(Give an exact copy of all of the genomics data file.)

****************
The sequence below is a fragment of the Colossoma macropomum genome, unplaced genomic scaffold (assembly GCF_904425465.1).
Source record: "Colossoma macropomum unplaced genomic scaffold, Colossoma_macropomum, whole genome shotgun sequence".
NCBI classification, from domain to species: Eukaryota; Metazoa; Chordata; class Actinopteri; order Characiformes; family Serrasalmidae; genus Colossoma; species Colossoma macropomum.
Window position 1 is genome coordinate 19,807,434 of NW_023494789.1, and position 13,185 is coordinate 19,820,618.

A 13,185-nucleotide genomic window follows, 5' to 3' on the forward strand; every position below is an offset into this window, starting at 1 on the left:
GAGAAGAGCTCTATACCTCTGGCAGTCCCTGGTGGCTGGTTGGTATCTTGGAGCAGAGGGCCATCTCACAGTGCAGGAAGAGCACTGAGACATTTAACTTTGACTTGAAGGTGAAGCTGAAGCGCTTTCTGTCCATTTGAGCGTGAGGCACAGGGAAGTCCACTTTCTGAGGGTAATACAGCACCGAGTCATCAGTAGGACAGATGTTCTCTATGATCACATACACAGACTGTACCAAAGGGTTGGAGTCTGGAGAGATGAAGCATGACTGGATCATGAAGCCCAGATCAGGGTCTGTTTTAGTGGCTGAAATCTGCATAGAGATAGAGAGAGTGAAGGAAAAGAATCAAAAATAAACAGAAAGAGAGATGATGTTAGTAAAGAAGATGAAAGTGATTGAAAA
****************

The sequence below is a fragment of the Colossoma macropomum genome, unplaced genomic scaffold (assembly GCF_904425465.1).
Source record: "Colossoma macropomum unplaced genomic scaffold, Colossoma_macropomum, whole genome shotgun sequence".
NCBI classification, from domain to species: Eukaryota; Metazoa; Chordata; class Actinopteri; order Characiformes; family Serrasalmidae; genus Colossoma; species Colossoma macropomum.
Window position 1 is genome coordinate 19,807,434 of NW_023494789.1, and position 13,185 is coordinate 19,820,618.

A 13,185-nucleotide genomic window follows, 5' to 3' on the forward strand; every position below is an offset into this window, starting at 1 on the left:
GAGAAGAGCTCTATACCTCTGGCAGTCCCTGGTGGCTGGTTGGTATCTTGGAGCAGAGGGCCATCTCACAGTGCAGGAAGAGCACTGAGACATTTAACTTTGACTTGAAGGTGAAGCTGAAGCGCTTTCTGTCCATTTGAGCGTGAGGCACAGGGAAGTCCACTTTCTGAGGGTAATACAGCACCGAGTCATCAGTAGGACAGATGTTCTCTATGATCACATACACAGACTGTACCAAAGGGTTGGAGTCTGGAGAGATGAAGCATGACTGGATCATGAAGCCCAGATCAGGGTCTGTTTTAGTGGCTGAAATCTGCATAGAGATAGAGAGAGTGAAGGAAAAGAATCAAAAATAAACAGAAAGAGAGATGATGTTAGTAAAGAAGATGAAAGTGATTGAAAA